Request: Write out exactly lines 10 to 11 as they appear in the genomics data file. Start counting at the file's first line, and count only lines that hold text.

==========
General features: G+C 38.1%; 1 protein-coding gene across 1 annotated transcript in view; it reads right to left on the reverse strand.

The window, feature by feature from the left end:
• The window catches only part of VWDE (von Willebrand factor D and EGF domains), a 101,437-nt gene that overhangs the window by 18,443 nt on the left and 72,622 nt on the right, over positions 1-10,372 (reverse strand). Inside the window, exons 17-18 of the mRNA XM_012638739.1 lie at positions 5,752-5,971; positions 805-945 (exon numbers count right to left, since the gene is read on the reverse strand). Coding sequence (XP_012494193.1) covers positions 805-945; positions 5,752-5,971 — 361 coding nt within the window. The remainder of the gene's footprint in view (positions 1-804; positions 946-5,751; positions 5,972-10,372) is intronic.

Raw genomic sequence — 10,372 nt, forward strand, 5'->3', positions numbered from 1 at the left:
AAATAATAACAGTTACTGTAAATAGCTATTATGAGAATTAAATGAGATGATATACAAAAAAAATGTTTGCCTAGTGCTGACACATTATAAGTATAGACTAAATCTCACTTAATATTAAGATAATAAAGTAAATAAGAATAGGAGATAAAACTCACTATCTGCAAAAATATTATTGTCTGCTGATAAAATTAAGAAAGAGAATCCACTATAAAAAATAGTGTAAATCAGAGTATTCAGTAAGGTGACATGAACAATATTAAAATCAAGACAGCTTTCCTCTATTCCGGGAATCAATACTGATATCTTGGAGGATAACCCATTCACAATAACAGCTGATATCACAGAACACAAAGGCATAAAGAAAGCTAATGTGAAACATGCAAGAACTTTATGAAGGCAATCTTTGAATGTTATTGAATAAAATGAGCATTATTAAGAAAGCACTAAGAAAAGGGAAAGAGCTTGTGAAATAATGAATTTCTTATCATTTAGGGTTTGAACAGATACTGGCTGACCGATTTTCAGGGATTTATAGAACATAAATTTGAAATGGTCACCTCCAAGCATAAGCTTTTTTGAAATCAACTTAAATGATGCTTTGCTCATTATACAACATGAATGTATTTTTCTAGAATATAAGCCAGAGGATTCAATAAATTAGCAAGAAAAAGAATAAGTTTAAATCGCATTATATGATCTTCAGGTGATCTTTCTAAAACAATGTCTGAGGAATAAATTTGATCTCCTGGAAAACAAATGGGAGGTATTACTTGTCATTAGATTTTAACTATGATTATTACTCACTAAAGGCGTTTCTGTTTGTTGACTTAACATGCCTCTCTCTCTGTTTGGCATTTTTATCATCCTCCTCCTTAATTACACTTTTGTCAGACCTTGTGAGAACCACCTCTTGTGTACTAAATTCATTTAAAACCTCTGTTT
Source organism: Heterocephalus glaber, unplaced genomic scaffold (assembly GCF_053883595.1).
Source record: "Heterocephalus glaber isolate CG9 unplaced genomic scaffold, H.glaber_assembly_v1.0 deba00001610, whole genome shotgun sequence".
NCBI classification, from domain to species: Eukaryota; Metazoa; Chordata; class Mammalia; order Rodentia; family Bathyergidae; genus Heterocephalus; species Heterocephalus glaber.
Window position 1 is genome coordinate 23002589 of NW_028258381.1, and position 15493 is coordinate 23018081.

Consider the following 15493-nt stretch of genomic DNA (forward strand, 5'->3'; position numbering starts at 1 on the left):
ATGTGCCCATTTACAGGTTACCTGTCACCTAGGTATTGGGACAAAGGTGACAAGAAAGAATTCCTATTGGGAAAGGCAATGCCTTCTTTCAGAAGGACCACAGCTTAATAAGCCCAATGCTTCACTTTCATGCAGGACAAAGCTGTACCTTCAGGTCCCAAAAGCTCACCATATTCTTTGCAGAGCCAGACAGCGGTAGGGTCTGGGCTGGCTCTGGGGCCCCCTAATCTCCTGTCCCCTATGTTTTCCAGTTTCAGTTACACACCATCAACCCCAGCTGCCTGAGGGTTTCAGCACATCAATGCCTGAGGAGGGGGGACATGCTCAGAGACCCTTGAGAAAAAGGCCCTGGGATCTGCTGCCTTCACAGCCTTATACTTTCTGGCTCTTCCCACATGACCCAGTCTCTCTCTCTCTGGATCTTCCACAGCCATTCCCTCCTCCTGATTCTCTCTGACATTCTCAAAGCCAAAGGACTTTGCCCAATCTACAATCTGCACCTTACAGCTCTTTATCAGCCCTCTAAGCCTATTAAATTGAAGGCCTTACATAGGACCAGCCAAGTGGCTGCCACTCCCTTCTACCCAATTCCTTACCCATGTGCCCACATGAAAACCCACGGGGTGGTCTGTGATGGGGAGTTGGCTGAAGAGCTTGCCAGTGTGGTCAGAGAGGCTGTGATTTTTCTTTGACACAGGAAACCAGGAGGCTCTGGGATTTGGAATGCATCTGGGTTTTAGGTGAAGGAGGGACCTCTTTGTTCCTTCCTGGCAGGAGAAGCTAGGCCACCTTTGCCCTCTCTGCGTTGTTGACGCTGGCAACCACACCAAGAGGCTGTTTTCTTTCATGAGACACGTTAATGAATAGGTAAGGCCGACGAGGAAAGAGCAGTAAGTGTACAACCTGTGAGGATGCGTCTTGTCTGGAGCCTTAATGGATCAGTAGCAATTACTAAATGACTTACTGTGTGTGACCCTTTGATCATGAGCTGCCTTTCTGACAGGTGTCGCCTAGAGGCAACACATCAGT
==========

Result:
Consider the following 15493-nt stretch of genomic DNA (forward strand, 5'->3'; position numbering starts at 1 on the left):
ATGTGCCCATTTACAGGTTACCTGTCACCTAGGTATTGGGACAAAGGTGACAAGAAAGAATTCCTATTGGGAAAGGCAATGCCTTCTTTCAGAAGGACCACAGCTTAATAAGCCCAATGCTTCACTTTCATGCAGGACAAAGCTGTACCTTCAGGTCCCAAAAGCTCACCATATTCTTTGCAGAGCCAGACAGCGGTAGGGTCTGGGCTGGCTCTGGGGCCCCCTAATCTCCTGTCCCCTATGTTTTCCAGTTTCAGTTACACACCATCAACCCCAGCTGCCTGAGGGTTTCAGCACATCAATGCCTGAGGAGGGGGGACATGCTCAGAGACCCTTGAGAAAAAGGCCCTGGGATCTGCTGCCTTCACAGCCTTATACTTTCTGGCTCTTCCCACATGACCCAGTCTCTCTCTCTCTGGATCTTCCACAGCCATTCCCTCCTCCTGATTCTCTCTGACATTCTCAAAGCCAAAGGACTTTGCCCAATCTACAATCTGCACCTTACAGCTCTTTATCAGCCCTCTAAGCCTATTAAATTGAAGGCCTTACATAGGACCAGCCAAGTGGCTGCCACTCCCTTCTACCCAATTCCTTACCCATGTGCCCACATGAAAACCCACGGGGTGGTCTGTGATGGGGAGTTGGCTGAAGAGCTTGCCAGTGTGGTCAGAGAGGCTGTGATTTTTCTTTGACACAGGAAACCAGGAGGCTCTGGGATTTGGAATGCATCTGGGTTTTAGGTGAAGGAGGGACCTCTTTGTTCCTTCCTGGCAGGAGAAGCTAGGCCACCTTTGCCCTCTCTGCGTTGTTGACGCTGGCAACCACACCAAGAGGCTGTTTTCTTTCATGAGACACGTTAATGAATAGGTAAGGCCGACGAGGAAAGAGCAGTAAGTGTACAACCTGTGAGGATGCGTCTTGTCTGGAGCCTTAATGGATCAGTAGCAATTACTAAATGACTTACTGTGTGTGACCCTTTGATCATGAGCTGCCTTTCTGACAGGTGTCGCCTAGAGGCAACACATCAGT